angela merkel learns that the mars rover probe is outfitted with infrared sensors made in poland. without the technology, the red planet would remain more of a mystery. green computingin this hall, abw companies are showing their latest ideas. like a portable solar panel, which allows smartphones or other mobile devices to be charged with sunlight. that gives chancellor merkel a fashion brainstorm. >> so, could we now make handbags with a solar panel on the flap out of this? that would be practical. you would always walk facing the sun. >> merkel also visited software giant s.a.p., which asks students to write programs using its software. >> how long did you work on this? >> really two weeks and two
months preparation. >> do you need to know how to program for this? >> merkel spent more than two hours visiting the various exhibitions this year. she worked as a physicist before getting into politics, so she has a genuine interest in technology. >> eurozone finance ministers say they hope to come up with a 17 billion euro bailout for cypress by the end of the month. the announcement came after the government agreed to a key demand over concerns of large- scale money laundering. the ministers want an independent review of how separate banks are implementing new laws. they also want to see more privatization of state assets. a commission of experts from the european union international monetary fund is expected in cyprus today to get a better idea of the island's financial situation. more on that with our markets reporters in frankfurt. what is the talk of the trade for today?
>> this aid package for cypress fund's a positive book among the trading floors. the creditors of the state of cyprus can be reassured now that their investments are safe and, also, people here reckon that eventually the banks will be saved and recapitalized by the euro rescue funds rather than by the creditors or the owners of these banks, which is something which is reassuring investors today as well. >> what has really caught the eyes of investors is the dax today, shooting up by almost 2% this hour. >> that's true. the basic driver is the old bet on monetary policy. the bet is being fueled, for example, by a relatively weak data we have been getting from the eurozone services sector. it is also fueled by statements from the vice chairman of the federal reserve, who said that the generous monetary policy is needed for further recovery of the u.s. economy. this is what is fueling and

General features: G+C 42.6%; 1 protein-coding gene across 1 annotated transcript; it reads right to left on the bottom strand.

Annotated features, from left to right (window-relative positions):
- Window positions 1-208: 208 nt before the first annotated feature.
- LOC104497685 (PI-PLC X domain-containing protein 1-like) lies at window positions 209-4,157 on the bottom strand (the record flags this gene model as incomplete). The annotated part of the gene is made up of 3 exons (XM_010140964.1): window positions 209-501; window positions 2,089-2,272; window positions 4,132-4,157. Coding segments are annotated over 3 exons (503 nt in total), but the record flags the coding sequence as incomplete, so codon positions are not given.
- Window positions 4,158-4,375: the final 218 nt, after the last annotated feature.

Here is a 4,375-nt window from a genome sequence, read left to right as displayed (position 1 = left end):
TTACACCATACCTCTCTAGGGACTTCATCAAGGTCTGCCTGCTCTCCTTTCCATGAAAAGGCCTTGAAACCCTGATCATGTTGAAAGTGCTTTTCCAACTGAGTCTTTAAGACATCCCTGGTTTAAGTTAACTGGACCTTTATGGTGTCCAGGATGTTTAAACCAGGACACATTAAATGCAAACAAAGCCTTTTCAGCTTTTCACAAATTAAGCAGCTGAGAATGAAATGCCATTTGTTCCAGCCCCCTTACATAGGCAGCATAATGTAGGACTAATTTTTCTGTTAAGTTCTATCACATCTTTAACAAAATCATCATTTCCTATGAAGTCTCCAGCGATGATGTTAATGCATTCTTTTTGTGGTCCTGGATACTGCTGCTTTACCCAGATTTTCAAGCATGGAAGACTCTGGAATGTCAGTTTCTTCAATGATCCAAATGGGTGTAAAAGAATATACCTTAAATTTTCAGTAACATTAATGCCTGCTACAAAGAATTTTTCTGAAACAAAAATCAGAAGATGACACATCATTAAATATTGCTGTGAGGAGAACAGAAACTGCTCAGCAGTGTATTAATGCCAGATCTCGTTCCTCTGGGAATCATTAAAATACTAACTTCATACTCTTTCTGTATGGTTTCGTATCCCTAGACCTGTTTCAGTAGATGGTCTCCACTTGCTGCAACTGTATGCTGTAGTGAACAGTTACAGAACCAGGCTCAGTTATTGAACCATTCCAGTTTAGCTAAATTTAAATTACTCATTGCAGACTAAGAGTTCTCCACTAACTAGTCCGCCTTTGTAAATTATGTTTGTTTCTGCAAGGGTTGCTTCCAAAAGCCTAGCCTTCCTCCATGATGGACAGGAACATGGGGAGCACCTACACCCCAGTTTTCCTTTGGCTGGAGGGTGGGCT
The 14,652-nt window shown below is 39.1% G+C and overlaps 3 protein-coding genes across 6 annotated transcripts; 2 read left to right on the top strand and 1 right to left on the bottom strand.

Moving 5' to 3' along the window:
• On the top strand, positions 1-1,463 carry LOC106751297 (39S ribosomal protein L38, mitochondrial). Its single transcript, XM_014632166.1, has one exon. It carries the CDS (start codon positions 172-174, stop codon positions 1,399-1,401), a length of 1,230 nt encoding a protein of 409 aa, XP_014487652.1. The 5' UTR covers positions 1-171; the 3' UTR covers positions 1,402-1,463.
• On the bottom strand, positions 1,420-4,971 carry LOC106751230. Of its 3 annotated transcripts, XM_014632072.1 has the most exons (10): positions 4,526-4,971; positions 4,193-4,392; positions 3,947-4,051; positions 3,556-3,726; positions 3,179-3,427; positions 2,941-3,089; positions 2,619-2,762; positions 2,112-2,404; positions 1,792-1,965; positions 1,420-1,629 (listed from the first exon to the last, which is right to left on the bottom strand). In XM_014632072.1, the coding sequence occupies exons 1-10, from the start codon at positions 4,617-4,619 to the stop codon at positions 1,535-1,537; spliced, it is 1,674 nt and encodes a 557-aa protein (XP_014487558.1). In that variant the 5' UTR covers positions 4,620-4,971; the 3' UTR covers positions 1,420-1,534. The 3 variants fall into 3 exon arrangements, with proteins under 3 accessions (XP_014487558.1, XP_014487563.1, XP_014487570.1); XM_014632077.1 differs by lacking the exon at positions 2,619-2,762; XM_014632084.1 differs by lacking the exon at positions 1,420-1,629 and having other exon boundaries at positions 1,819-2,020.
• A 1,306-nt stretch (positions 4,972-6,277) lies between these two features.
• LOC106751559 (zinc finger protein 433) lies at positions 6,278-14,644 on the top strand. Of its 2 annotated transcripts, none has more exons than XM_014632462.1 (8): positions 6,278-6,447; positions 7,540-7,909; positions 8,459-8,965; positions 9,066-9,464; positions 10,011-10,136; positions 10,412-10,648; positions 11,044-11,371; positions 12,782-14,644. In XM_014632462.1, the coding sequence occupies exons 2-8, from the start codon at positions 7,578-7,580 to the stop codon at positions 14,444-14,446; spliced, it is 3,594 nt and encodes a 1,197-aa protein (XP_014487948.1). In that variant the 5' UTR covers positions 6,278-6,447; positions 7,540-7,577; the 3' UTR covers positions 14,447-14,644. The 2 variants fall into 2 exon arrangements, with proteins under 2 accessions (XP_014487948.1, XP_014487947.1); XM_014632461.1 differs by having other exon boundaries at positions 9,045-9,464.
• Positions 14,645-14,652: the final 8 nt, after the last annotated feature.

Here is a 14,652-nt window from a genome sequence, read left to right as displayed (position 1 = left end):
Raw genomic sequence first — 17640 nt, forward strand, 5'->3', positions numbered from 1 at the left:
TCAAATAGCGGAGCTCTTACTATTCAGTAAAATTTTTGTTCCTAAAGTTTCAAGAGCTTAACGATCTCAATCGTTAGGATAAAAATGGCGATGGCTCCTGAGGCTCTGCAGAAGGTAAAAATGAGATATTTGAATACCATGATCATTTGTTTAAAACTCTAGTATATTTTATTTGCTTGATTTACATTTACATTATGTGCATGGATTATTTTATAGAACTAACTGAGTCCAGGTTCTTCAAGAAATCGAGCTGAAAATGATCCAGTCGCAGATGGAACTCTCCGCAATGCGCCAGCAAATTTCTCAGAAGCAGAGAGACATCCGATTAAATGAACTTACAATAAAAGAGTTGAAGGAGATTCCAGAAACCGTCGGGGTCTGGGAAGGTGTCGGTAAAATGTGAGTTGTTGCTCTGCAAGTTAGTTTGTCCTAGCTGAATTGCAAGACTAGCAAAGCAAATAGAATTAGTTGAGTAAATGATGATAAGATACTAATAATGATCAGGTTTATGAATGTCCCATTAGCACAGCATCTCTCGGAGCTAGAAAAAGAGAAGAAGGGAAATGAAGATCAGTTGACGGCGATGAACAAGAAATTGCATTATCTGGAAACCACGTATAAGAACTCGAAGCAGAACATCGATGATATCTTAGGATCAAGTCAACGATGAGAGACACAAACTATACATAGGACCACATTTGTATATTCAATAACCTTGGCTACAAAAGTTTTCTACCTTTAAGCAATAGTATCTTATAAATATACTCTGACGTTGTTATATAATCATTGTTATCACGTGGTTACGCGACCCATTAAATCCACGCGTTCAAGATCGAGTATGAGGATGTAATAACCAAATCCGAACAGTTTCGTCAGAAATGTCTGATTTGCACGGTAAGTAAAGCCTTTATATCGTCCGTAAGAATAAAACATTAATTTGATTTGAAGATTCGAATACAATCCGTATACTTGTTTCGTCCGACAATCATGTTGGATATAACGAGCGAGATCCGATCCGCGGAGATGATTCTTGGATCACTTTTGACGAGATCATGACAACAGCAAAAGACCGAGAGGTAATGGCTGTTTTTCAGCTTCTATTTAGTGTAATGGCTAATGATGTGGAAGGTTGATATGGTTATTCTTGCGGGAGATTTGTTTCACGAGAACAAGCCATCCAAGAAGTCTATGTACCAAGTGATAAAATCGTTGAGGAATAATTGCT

driving the dax of ford right now. the your stocks 50 -- euro stoxx 50 also trading up right now. >> russia's far east is one of the most remote places on earth and it also has some of the world's most active volcanoes. >> no one lives near the wall cannas, so the fast moving layers of mud and rock are a threat to only plants and wildlife. the irruption that started in november is likely to continue for some time. -- the eruption that started in november. >> we will have more coming after a short break. we will look at the indonesian president who is visiting germany. we also have more on the geneva auto fair, and we will take a
>> welcome back. boosting business ties is the main focus of talks in berlin. >> the business meeting is believed to involve a prickly issue -- the sale of tanks to the southeast asian nation. germany's foreign minister has refused to rule out such discussions. >> the german foreign minister agreed -- greeted the indonesian president with dozens of reporters on hand. in contrast to many countries, indonesia is economy is booming. german companies are eager to expand their economic activities in the market. the german government is also
eager to forge closer links with the state. >> it is impossible to overestimate the importance of indonesia from a global economy. then a german military equipment is one of the most sought after exports. jakarta has expressed an interest in buying methods to combat tanks. the german government is still trying to maneuver around the sensitive issue. >> one can never say it will not happen, that security interests are discussed buying confidential meetings, but the focus right now is putting a spotlight on indonesia as a destination for germany's tourism industry. >> later in the day, the president runs german chancellor angela merkel to open the berlin international travel fair. >> as we said, create ties at